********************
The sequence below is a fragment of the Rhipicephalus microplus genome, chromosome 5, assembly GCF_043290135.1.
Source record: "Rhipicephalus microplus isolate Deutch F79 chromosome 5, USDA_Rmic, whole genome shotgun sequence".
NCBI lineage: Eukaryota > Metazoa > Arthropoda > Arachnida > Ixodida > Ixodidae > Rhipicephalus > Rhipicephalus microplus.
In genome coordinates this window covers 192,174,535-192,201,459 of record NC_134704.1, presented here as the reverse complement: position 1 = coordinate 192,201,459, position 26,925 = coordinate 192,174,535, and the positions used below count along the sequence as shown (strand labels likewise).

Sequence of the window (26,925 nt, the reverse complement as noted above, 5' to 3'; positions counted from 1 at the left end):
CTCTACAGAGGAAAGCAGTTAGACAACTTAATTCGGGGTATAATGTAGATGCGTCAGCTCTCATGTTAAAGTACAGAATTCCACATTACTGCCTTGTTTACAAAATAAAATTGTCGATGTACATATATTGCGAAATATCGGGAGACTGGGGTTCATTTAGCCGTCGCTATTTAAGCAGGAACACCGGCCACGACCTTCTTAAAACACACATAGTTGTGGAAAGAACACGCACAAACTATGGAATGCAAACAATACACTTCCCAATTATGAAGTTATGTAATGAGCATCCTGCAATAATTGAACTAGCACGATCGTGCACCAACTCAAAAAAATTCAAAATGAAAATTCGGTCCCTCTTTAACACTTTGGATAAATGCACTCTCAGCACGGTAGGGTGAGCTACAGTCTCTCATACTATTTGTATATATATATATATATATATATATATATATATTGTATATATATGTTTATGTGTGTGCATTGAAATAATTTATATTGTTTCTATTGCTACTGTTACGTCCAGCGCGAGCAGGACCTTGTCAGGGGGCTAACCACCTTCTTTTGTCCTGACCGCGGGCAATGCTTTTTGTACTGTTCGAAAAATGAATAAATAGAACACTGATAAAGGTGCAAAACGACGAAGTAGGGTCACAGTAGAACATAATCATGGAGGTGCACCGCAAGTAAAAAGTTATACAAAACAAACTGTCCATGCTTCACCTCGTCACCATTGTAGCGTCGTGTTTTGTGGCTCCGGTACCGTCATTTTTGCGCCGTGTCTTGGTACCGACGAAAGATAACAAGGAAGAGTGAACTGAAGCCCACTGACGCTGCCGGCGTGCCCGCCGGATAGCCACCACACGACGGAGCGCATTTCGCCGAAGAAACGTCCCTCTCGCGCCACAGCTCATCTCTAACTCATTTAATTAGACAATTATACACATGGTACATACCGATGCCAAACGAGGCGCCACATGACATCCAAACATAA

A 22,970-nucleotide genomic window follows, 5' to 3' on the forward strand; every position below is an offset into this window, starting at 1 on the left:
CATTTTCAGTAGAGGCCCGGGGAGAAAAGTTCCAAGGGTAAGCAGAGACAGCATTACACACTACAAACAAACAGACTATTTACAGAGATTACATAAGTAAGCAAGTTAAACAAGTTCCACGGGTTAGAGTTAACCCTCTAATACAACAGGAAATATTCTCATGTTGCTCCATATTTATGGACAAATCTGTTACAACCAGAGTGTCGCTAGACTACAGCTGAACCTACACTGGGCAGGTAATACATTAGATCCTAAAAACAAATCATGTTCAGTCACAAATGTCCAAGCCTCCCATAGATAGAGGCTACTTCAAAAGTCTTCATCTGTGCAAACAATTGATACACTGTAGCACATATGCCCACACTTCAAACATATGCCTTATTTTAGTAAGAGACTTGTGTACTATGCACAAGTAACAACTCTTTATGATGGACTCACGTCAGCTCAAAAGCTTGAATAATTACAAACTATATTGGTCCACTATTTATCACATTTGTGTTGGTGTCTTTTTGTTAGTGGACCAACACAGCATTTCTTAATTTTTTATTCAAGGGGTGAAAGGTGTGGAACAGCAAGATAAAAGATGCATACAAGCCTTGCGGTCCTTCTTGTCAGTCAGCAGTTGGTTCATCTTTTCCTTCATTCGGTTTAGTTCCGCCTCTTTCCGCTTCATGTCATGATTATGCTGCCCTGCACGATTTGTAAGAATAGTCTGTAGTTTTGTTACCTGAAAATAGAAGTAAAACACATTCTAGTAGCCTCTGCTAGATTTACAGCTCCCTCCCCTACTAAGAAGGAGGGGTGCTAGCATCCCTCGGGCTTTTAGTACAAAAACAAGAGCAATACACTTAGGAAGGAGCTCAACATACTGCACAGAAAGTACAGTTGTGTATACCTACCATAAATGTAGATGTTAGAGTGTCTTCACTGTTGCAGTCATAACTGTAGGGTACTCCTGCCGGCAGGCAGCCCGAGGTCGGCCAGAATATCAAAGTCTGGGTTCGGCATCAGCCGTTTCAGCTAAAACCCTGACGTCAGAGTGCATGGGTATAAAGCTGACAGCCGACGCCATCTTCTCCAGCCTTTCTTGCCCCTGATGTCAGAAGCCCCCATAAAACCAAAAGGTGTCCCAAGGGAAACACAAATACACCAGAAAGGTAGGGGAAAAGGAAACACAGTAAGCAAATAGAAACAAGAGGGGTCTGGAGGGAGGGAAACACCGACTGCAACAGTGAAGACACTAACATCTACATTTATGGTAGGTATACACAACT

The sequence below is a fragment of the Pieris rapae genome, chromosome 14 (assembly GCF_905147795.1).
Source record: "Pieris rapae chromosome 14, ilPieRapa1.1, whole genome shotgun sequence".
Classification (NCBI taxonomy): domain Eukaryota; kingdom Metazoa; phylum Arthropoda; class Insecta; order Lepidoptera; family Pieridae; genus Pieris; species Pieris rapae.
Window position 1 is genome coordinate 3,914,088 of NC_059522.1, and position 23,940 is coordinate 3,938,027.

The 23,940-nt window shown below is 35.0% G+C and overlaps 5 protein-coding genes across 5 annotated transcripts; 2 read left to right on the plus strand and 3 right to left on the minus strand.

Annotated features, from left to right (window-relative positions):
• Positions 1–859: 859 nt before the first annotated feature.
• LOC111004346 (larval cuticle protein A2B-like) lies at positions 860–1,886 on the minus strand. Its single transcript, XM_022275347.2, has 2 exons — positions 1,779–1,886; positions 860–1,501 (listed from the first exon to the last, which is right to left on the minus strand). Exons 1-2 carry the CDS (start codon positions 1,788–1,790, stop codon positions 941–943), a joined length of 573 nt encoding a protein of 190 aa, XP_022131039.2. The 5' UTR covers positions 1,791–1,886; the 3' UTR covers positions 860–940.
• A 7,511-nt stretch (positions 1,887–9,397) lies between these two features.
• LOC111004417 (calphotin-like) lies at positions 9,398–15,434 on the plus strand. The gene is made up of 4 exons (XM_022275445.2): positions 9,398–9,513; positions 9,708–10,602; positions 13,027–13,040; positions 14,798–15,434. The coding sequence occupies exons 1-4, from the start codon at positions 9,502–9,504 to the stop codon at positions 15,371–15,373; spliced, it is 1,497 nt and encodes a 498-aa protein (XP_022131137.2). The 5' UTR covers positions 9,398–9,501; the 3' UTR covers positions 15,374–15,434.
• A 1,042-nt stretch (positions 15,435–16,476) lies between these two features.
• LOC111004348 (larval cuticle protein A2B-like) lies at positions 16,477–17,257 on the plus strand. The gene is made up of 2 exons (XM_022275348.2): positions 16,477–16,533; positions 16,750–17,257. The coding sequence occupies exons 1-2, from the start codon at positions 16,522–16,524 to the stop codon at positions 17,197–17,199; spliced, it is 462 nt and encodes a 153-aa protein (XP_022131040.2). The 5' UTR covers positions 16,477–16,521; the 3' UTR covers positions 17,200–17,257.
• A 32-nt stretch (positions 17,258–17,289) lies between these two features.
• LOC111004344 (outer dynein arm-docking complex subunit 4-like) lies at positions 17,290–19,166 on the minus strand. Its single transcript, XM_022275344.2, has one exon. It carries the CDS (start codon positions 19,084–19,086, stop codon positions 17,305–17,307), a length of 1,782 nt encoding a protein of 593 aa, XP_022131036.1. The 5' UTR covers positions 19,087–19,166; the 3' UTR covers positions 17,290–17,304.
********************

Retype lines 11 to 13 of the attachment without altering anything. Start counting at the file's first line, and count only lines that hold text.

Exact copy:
Classification (NCBI taxonomy): domain Eukaryota; kingdom Metazoa; phylum Arthropoda; class Insecta; order Lepidoptera; family Pieridae; genus Pieris; species Pieris rapae.
Window position 1 is genome coordinate 3,914,088 of NC_059522.1, and position 23,940 is coordinate 3,938,027.

The 23,940-nt window shown below is 35.0% G+C and overlaps 5 protein-coding genes across 5 annotated transcripts; 2 read left to right on the plus strand and 3 right to left on the minus strand.